Posted 1 year ago
A ERY BEAUTIFUL, AND VERY OLD WALLENDORF / KAMPFE & HEUBACH MAJOLICA CHARGER / PLATE CA. 1896 - 1920....I FOUND IT AT A YARD SALE TODAY, WHILE VISITING THE FOLKS. ........IT GRABBED MY ATT. RIGHT AWAY, .....IT IS VERY OLD WITH LOTS OF BEAUTIFUL CRAZING AND AGE WEAR, THE COLOR OF THE CLAY IS NICE A AGED OR "YELLOWED" SOME FINE DISCOLORED HAIRLINES HERE AND THERE, NO CHIPS, ALL IN ALL ITS IN WONDERFUL COND. IT MEASURES 10"
THE DETAIL IS FABULOUS! THE DESIGN AROUND THE EDGE IS GORGEOUS.. THE BIRD, WHICH I LOVE BIRDS ALOT, IS BEAUTIFUL. THE BACK OF THE PLATE HAS A HAND WRITTEN NOTE, IT READS,
GIVEN TO MY GRANDMOTHER SK****E, BY HER DAUGHTER LAURA NORFLEET FOR XMAS 1904 AND AT THE BOTTOM IT SAYS, THIS GOES TO LORAINE. I THINK IT IS A VERY SPECIAL PIECE AND WOULD LOVE TO KNOW MORE ABOUT IT. THANKS
In the 18th century the territory of Lichte (Wallendorf) was located in two different principalities with the Lichte river forming the border. On the west bank was Schwarzburg-Rudolstadt and on the east bank Saxe-Coburg-Saalfeld.
In 1761, almost 50 years after the invention of porcelain manufacturing by Ehrenfried Walter von Tschirnhaus and Johann Friedrich Böttger, Johan Wolfgang Hammann from Katzhütte applied to the house of Scharzburg-Rudolstadt for the concession of porcelain manufacturing. Unfortunately, only three days previously this concession had been granted to Heinrich Macheleid in Sitzendorf, so Hamman’s request had to be rejected. However, he did not give up his dream. One year later he was able to fire hard-paste porcelain in Katzhütte, and one year after that he purchased the Baron Hohental manor in Lichte on the Saxe-Coburg-Saalfeld bank of the river.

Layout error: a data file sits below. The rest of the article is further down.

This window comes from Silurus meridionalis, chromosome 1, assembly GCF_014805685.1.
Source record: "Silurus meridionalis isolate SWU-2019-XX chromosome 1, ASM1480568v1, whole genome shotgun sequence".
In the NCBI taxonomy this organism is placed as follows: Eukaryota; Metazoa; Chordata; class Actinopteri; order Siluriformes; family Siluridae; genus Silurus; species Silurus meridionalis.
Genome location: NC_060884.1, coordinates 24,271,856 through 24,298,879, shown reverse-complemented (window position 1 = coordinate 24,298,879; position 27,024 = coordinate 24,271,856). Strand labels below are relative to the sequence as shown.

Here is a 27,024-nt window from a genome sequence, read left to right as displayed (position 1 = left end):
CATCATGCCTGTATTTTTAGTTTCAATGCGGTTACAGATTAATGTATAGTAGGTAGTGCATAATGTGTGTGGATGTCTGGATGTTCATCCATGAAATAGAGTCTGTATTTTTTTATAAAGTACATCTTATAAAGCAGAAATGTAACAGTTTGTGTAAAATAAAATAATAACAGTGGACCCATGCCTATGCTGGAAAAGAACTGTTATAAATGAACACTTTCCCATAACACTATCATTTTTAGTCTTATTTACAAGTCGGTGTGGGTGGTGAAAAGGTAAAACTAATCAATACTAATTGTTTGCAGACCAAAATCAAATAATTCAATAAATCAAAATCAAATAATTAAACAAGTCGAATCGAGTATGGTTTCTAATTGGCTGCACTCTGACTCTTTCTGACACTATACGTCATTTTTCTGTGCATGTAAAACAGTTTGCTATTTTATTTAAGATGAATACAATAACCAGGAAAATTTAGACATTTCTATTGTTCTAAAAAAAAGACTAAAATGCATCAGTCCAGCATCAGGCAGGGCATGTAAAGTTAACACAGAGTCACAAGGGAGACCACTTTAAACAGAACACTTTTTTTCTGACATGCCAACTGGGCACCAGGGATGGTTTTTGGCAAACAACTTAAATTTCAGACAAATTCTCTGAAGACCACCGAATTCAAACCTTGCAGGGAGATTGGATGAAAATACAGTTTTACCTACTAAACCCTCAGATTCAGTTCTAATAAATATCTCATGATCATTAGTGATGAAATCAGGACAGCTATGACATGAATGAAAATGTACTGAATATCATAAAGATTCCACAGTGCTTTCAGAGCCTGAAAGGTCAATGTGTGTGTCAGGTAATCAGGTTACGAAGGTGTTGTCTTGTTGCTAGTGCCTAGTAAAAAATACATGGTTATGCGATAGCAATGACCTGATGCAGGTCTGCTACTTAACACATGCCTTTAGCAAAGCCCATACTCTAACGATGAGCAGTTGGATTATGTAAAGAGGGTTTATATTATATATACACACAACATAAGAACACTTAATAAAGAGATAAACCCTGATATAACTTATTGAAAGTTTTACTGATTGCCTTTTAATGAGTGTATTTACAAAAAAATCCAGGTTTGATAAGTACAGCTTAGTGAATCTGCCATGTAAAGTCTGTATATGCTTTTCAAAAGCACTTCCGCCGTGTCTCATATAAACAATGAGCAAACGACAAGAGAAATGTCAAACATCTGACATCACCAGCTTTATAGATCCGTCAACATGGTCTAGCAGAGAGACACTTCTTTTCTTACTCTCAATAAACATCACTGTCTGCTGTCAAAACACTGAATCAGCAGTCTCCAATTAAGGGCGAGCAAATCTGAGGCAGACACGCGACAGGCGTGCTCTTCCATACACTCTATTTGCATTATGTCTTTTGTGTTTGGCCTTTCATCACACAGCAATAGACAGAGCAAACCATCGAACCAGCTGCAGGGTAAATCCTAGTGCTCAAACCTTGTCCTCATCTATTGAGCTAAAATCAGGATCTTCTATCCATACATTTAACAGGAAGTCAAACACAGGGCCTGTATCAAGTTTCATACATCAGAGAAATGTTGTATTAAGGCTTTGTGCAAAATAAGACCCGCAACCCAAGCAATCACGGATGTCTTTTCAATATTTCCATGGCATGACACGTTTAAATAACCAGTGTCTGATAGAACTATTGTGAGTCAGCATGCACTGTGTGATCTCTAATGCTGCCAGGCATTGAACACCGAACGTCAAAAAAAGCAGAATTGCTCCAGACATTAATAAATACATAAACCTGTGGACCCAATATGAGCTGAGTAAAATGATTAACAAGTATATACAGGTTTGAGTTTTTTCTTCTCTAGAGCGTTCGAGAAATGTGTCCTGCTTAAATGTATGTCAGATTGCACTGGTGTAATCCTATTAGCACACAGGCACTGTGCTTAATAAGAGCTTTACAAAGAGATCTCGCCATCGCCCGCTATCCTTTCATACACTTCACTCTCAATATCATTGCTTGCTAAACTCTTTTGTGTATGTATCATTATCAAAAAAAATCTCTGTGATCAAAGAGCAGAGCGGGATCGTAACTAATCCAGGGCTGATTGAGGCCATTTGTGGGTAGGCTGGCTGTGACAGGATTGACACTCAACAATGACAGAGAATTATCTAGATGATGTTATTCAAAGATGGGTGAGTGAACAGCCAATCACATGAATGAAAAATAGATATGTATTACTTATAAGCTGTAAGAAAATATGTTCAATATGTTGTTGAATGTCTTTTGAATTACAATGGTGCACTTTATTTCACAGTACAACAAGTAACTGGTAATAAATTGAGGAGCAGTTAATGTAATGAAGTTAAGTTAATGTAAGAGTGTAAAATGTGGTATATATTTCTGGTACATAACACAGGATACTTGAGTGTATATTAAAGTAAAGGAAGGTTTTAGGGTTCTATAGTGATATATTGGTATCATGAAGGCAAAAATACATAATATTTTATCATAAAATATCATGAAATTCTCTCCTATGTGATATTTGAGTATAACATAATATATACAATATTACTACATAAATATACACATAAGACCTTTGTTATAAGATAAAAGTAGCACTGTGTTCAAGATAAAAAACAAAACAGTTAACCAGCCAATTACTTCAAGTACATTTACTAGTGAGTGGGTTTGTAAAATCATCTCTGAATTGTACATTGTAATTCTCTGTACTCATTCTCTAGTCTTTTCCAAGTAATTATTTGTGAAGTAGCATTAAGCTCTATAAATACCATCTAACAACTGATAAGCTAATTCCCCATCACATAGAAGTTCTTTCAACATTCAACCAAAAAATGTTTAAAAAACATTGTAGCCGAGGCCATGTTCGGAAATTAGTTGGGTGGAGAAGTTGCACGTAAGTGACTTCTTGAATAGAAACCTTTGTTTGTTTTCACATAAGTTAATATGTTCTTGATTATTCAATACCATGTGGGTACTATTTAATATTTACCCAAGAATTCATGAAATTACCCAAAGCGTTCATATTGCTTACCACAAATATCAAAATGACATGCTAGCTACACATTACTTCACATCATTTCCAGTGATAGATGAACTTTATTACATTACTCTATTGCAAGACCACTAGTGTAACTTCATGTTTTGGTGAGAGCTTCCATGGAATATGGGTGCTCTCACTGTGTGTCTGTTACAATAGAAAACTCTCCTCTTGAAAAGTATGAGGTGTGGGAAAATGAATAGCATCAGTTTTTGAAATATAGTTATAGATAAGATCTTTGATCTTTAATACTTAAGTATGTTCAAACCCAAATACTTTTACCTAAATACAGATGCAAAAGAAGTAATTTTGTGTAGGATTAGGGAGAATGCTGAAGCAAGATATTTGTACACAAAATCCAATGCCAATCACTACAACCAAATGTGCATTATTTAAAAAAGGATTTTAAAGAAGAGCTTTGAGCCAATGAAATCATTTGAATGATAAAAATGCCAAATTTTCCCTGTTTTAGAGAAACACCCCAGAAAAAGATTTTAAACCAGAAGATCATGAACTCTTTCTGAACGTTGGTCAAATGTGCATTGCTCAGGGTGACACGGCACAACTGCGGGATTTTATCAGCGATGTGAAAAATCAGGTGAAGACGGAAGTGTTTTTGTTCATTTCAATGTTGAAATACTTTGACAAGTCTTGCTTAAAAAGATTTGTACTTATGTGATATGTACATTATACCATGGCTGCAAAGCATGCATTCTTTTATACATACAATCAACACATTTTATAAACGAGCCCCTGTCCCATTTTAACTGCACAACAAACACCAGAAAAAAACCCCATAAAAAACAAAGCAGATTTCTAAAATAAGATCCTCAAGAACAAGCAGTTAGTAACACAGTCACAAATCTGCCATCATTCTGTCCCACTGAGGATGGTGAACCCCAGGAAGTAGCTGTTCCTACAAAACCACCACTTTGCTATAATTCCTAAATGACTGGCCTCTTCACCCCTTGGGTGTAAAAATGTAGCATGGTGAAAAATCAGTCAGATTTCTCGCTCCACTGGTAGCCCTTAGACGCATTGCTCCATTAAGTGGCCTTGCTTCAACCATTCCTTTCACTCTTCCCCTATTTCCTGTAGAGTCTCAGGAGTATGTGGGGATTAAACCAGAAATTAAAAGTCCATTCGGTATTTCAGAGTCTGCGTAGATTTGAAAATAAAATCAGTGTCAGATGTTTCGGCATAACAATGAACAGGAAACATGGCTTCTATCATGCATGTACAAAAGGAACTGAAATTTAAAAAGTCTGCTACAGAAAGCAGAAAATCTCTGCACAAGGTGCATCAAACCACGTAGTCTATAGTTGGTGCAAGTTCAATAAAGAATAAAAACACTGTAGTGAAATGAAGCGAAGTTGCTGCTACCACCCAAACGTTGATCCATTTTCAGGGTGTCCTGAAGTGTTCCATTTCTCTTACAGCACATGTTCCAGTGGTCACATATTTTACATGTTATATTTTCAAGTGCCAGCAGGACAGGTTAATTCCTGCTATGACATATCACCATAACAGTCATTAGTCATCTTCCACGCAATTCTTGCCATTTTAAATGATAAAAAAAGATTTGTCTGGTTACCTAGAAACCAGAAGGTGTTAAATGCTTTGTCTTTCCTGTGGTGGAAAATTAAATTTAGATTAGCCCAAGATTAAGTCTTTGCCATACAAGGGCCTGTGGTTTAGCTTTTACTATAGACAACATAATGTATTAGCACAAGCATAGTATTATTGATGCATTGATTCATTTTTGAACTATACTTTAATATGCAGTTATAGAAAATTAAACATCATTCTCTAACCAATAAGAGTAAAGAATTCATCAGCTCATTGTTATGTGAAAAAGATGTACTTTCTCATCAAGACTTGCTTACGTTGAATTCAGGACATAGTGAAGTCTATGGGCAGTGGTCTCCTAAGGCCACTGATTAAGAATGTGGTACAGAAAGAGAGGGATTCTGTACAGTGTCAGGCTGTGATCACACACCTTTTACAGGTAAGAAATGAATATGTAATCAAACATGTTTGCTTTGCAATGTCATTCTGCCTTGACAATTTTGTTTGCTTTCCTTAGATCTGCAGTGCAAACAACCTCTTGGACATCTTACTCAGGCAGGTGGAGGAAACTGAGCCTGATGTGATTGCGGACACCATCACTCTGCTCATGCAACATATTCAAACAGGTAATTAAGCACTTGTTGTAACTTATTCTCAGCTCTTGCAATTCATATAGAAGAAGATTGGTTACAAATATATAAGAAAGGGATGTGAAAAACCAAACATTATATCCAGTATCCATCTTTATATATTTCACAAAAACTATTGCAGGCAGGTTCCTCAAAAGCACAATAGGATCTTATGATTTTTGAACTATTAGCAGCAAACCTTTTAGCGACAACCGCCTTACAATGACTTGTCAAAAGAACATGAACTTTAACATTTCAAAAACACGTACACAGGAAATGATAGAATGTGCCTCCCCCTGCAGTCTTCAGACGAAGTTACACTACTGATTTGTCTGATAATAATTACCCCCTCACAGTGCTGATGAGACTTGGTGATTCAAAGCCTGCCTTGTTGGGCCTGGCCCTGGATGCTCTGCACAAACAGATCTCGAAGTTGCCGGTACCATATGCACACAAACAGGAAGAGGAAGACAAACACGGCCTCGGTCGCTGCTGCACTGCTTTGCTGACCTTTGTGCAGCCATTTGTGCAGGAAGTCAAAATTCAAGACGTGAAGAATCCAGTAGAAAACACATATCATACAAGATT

Finally the Duke of Saxe-Coburg granted Hammann his porcelain manufacturing concession, and in 1764, together with Gotthelf Greiner and his cousin Gottfried Greiner, he founded the porcelain manufacturing company in Lichte (Wallendorf). Consequently the trademark Wallendorf porcelain, one of the oldest porcelain trademarks in Europe, was established
Originally, Wallendorf porcelain was manufactured using local raw materials. This was the main reason for unclean and toned porcelain. However, by 1780 Bohemian kaolin was being used, resulting in snow-white hard-paste porcelain. According to the expert Wilhelm Martius in 1793, "Wallendorf porcelain is now brilliant white, . . . beautifully" painted and so hard, that even sparks are emitted by friction on steel".
Until 1833 the company remained in the hands of Hammann’s family. The turbulent years after that were characterised by often changing ownership. Among famous names—indications of porcelain tradition and quality even today—can be found Hutschenreuther, Kämpfe, Sonntag, Heubach, Fraureuth, and Schaubach. The changes in ownership and the economic up and downs were reflected in changes intrademarks. In this time imitations of the Meissen porcelain trademark were noticed and were the subject of complaints to the Electoral Saxe-Coburg Land Authority. Today’s trademark of the letter W below a crown and the foundation year of 1764 was introduced 200 years after the foundation of Wallendorf porcelain.
The typical character of Wallendorf porcelain has survived for almost two and a half centuries until today. In 1764 production started with handmade coffee, tea and chocolate services; in 1785 these were complemented by figurines. These areas are still the main focuses of production. Of course, the technology of raw material mixtures and firing procedures have changed. However, the particular detailed composition invented by Hammann has been improved and survived the centuries as a top secret releasable to insiders only. The typical handmade procedures, such as quality management by experts and hand painting, have remained almost unchanged